Pushing Vic's sex-appeal and leading man qualities, Bloom engineered a screen test for a proposed new television series about the exploits of American infantry soldiers in Europe during World War II: Combat! At first, he was considered for the officer role (Lt. Hanley) but both Morrow and his manager declined on the basis that, "no one sympathizes with an officer". The result was a 5-year starring stint (1962-67) as the heroic and highly respected Sgt. Chip Saunders.
The early Combat! days were rocky ones. Morrow, not liking the direction the show was taking namely, his often limited appearances, actually threatened to quit (he did so again during contract negotiations two years later). He emerged from the ordeal with the majority of the scripts and a contract which put him among television's highest paid performers (a reported $5,000 per week). He also assumed the director's reins with the episode "The Pillbox" (Jan. 7, 1964)) and went on to direct many memorable episodes including the acclaimed two-part anti-war saga, "Hills Are For Heroes" (Jan. 3 and 8, 1966). The outstanding features of his directorial efforts included innovative camera angles and the ability to elicit strong, sensitive performances from the ensemble cast. He also wrote many segments of the show but those went uncredited. For Vic Morrow however, the high point of his "Combat!" career was to be an Emmy nomination for his superb portrayal of a horribly burned and abandoned Saunders in the first-season episode "Survival" (March 12, 1963).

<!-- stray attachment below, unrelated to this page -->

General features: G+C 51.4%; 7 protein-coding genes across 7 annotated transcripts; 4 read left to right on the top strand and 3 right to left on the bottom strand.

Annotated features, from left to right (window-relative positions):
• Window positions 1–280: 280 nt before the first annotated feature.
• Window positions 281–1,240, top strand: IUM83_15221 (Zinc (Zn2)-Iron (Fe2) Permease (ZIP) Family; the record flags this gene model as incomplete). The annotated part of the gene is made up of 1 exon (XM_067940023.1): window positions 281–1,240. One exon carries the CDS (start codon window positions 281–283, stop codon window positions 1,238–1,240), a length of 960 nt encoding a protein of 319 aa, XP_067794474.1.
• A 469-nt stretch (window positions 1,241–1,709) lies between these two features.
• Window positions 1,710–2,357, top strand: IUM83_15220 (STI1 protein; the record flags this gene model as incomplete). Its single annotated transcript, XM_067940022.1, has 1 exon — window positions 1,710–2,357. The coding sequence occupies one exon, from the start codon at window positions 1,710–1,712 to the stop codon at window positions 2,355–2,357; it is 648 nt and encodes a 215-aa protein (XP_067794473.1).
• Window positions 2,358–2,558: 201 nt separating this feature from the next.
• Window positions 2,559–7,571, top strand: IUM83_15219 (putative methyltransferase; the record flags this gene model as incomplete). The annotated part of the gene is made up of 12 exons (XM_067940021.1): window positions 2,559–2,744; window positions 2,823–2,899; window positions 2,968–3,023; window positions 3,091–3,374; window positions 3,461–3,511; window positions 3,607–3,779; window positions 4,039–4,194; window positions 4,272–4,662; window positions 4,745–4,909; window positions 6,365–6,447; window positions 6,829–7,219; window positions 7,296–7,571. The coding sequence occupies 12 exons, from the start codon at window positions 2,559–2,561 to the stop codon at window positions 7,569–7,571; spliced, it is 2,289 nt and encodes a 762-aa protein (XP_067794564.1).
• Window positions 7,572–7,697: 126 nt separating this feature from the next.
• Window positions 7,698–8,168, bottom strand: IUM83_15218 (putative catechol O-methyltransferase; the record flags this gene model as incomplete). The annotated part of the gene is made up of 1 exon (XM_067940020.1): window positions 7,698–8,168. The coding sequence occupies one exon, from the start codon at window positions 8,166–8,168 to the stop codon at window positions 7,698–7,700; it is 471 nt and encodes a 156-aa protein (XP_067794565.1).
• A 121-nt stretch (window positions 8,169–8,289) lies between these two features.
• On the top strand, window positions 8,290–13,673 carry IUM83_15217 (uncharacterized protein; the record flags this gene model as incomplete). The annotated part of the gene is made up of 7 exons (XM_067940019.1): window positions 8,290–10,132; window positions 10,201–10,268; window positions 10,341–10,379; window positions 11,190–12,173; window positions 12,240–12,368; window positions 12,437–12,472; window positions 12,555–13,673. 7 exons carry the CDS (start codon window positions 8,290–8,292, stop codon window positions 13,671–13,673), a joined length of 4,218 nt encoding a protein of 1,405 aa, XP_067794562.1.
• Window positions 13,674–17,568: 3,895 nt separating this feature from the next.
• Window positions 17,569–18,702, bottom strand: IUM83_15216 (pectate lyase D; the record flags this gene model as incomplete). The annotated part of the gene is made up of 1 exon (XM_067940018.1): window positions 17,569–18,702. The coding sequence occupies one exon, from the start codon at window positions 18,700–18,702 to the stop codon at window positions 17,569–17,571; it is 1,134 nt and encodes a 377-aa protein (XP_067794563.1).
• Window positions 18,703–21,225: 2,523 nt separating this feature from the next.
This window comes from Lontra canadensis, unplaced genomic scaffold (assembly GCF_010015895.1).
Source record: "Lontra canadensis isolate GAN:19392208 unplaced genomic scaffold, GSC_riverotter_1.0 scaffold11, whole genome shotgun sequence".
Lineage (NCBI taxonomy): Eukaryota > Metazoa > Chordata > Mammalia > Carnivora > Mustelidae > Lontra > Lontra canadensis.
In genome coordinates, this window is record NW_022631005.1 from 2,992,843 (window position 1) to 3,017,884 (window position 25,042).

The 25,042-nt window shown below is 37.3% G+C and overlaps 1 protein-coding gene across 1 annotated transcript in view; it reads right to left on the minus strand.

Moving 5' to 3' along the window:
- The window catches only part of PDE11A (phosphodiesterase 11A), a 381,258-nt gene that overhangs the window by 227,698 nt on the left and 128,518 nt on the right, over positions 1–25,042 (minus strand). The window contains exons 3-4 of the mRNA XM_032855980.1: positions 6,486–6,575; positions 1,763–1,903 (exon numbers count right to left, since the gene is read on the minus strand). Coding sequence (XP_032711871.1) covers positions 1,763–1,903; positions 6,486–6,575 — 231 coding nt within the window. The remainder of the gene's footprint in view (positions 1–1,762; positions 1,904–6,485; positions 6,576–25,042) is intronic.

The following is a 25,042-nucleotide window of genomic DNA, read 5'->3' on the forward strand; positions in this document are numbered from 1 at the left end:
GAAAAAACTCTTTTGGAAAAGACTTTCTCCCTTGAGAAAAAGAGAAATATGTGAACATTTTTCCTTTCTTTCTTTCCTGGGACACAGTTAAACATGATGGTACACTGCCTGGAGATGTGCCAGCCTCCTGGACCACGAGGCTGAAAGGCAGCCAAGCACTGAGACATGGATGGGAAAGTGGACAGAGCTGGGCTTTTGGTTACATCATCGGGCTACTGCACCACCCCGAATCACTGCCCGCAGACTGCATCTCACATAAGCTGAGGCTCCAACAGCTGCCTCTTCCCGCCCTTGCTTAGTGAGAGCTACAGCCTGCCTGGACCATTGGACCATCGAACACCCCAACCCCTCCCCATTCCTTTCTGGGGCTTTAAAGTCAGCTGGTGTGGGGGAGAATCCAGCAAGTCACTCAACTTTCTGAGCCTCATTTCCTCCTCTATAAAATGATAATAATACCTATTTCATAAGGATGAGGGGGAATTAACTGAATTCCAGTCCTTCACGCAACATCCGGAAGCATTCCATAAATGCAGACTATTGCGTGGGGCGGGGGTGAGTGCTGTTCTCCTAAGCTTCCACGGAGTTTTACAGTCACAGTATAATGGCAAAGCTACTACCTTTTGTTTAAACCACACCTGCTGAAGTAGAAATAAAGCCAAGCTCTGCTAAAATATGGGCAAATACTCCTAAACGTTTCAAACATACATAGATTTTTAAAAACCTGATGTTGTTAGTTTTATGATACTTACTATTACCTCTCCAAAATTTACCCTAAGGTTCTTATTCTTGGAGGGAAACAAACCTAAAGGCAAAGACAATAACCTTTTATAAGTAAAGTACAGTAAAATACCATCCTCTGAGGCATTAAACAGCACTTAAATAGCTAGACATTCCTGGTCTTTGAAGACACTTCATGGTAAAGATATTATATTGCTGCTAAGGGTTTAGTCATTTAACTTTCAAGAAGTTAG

In 1958, Vic Morrow finally married New York actress and writer, Barbara Turner (they had been together for seven years). Together they worked on several projects including the satirical musical WILLIE LOVED EVERYBODY, and the screen adaptation of Jean Genet's play, DEATHWATCH. Morrow had both appeared in the latter off-Broadway in 1958 as well as directing a little theatre production of it in Los Angeles. The couple had two children, Carrie Ann (b: 1959) and Jennifer Leigh (b: 1962). Only five years later and on Barbara's initiative (she had been involved in an affair with then Combat! director Robert Altman), the couple separated and were officially divorced in 1965. Morrow took it all very hard, especially the estrangement from his children. This, plus the cancellation of Combat! in 1967, sent him into a personal and professional decline from which he was never able to fully recover.